Working with this energy is truly a superpower. When you are comfortable interrogating your emotions, you become someone who knows how to understand what is important to you, what you want to nurture in your life, and what kind of energy you want to bring in. When you are someone who pays attention to the energy around you, you learn what exists in the present moment for you to work with, and how you can begin to manifest more of what makes you feel most alive and most in alignment. This does not come naturally to everyone, and if it is a part of who you are, consider it a gift, even in moments when that sensitivity can feel like a burden. 

Learning about who you are, and self-care, can come from many different tools and beliefs, and many of them are explored and explained briefly here.

Official synopsis:
Book Review and GIVEAWAY - Luminary: A Magical Guide to Self-Care, by Kate Scelsa {ends 1/10}
Self-care is not only necessary, it’s magical! Your road to self-care can be a mystical journey that leaves you feeling more confident, determined, and ready to accomplish all those bucket-list items and dreams you have scribbled in your journal. So why not start that journey now?

Find both mystical and practical tools to help deal with stress, depression, and other challenges in this gorgeously illustrated and highly designed guide offering different creative ways of living a heart-centered, mindful, and magical life through concrete tools for self-care and advice from a diverse group of practitioners in areas like tarot, astrology, energy work, and much more.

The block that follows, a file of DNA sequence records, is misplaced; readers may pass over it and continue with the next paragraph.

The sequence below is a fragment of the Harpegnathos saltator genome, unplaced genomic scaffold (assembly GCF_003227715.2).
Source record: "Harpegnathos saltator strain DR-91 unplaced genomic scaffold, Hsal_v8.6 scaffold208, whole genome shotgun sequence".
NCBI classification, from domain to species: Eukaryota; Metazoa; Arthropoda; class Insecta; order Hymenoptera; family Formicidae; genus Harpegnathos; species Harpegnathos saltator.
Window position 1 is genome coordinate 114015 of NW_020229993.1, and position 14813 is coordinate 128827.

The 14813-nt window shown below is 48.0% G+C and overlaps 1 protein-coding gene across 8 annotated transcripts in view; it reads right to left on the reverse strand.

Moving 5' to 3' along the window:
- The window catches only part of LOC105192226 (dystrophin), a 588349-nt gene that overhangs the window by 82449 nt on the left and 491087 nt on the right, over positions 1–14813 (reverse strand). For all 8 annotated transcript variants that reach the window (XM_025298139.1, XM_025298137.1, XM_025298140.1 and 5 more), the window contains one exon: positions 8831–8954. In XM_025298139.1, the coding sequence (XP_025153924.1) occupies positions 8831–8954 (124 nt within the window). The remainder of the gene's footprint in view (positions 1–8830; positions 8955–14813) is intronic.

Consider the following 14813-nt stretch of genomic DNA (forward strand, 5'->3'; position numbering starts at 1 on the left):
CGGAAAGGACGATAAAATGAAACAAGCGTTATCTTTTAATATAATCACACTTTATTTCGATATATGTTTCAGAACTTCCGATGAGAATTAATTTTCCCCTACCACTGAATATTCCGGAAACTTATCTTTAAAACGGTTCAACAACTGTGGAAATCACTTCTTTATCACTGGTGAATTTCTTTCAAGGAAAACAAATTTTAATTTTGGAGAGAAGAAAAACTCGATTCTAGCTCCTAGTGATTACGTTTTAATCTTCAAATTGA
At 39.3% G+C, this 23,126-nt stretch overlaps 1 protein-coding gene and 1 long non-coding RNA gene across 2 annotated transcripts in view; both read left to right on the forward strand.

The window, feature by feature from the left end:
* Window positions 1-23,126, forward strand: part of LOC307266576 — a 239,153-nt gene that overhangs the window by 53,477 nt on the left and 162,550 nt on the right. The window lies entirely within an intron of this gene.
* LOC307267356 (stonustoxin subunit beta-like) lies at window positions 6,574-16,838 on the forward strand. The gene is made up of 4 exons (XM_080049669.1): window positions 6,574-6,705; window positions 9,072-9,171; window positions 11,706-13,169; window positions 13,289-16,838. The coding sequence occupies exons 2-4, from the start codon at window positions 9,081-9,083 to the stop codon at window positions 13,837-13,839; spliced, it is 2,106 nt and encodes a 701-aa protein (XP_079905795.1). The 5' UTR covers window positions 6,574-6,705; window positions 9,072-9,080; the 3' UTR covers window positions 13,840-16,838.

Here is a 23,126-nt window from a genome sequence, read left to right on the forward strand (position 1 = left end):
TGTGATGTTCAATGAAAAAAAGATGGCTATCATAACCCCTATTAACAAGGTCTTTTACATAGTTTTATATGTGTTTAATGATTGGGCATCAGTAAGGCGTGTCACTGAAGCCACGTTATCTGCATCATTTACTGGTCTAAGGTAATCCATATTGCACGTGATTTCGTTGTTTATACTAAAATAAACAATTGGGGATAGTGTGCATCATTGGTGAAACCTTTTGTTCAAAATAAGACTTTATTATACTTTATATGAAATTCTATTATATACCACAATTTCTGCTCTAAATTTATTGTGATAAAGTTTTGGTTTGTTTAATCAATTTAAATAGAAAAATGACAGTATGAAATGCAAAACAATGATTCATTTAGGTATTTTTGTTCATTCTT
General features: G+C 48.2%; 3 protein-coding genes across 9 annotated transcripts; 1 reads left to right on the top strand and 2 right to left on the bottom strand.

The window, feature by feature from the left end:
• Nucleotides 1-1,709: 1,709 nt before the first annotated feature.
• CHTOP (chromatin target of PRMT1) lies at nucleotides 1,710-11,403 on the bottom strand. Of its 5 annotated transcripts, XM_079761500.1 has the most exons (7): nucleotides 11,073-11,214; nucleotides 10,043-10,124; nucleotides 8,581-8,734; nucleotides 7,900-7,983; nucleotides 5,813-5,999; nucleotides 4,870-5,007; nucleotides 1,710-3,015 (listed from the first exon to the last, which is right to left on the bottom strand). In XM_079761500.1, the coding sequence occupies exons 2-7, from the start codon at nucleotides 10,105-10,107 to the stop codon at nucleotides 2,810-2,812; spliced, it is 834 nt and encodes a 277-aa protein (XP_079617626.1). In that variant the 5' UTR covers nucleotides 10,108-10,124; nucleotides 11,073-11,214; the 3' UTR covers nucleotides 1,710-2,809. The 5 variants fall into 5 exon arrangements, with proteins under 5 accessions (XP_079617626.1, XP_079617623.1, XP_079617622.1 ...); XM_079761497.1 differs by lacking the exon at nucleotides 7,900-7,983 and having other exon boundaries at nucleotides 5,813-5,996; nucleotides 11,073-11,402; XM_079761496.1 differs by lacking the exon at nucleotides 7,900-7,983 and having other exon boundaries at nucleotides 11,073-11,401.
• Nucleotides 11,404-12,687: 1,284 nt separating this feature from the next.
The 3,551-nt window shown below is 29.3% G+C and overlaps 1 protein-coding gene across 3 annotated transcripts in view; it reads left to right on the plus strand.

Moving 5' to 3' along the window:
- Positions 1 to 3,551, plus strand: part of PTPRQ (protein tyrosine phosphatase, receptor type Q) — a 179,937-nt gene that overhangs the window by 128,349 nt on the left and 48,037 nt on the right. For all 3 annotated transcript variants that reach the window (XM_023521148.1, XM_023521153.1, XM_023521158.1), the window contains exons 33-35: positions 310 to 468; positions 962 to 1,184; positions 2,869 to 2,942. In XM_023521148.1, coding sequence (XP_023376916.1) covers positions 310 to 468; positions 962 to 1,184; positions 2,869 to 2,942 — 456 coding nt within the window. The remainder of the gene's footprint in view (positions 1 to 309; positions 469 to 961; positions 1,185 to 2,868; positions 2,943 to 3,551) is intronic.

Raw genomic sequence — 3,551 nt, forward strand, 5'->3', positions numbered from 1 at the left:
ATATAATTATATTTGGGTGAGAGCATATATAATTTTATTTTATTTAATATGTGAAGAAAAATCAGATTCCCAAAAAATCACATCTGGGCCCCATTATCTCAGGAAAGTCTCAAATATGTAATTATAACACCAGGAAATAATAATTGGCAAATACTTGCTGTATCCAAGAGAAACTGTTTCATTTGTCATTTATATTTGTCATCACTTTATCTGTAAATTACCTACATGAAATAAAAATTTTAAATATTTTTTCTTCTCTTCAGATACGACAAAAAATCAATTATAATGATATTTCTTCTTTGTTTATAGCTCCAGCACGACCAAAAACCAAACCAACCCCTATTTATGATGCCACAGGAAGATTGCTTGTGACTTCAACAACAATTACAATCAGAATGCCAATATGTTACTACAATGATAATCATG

Luminary is a book of practical magic that empowers you to pursue mental wellness with curiosity and confidence. But it’s also a book of possibility that pushes the boundaries of what self-help can be.

The author shares from her well-rounded knowledge of disciplines that help the reader get to know themself—which in turn can help one care for themself. She discusses tarot, astrology, palmistry, and other practices and talks with experts in each field. It really doesn’t matter much if the reader is a skeptic or not; this is just a presentation of information in the hopes that something will resonate and help you feel better about your life and yourself.

The path the book takes is described as similar to the path of the author, with introductions to those she met along her journey, and what she has found to help her in dealing with her own mental health and depression. A strong point made throughout the book is that your mental state should really be appreciated as a continuum—no mental state is entirely "good" or "bad," but instead triggers to examine your mental and physical health for what your body and mind may need. 

Overall, the book could be very helpful to many as a way to consider and cope with life and the world around us. The book is well-researched and earns 4 out of 5 stars. It could be recommended to those with an interest in mental well-being and self-care, with a willingness to seek answers from possibly unique sources.

{click here to purchase}

Becki Bayley likes being warm and cozy, and enjoys listening to music, petting cats, and munching on appetizers while reading. Check out her other book reviews at her blog,


One of my lucky readers will win a copy of Luminary!

Enter via the widget below. Giveaway will end on Tuesday, January 10th, at 11:59pm EST, and winner will be notified via email the next day, and have 24 hours to respond, or an alternate winner will be chosen.

U.S. residents only, please.

Good luck!

Luminary: A Magical Guide to Self-Care, by Kate Scelsa